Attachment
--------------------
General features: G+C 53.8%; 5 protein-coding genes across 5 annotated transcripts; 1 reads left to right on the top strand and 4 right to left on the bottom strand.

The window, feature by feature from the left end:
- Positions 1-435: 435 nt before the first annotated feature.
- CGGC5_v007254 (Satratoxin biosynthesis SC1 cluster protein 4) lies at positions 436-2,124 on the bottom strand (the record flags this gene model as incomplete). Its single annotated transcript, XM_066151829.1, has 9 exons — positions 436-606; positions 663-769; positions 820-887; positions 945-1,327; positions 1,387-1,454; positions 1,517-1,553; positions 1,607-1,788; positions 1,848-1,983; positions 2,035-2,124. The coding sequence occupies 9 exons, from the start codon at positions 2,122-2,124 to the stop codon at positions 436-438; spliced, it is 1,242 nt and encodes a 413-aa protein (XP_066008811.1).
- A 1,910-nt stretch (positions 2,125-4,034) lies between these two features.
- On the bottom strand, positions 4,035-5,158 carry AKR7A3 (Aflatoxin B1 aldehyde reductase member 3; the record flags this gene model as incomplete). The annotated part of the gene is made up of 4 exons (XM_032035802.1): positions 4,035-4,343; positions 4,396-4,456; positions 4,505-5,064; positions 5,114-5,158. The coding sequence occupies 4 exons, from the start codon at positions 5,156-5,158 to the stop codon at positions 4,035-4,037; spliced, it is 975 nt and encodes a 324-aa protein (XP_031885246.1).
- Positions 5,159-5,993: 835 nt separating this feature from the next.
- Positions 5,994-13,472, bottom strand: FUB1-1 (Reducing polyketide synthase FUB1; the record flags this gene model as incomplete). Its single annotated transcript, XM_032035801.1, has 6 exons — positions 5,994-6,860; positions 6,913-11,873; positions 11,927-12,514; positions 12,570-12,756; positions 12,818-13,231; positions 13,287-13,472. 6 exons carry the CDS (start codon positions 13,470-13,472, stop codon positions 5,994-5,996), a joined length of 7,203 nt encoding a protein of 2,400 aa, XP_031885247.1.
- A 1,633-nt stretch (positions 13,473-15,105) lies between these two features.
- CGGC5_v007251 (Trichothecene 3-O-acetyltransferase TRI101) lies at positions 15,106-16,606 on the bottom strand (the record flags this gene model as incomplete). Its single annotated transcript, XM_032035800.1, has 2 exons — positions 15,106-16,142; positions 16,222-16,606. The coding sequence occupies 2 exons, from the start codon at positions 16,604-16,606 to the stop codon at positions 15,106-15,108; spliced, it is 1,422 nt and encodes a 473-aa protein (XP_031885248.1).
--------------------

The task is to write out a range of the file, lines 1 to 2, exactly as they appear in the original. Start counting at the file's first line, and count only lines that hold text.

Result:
General features: G+C 53.8%; 5 protein-coding genes across 5 annotated transcripts; 1 reads left to right on the top strand and 4 right to left on the bottom strand.

The window, feature by feature from the left end: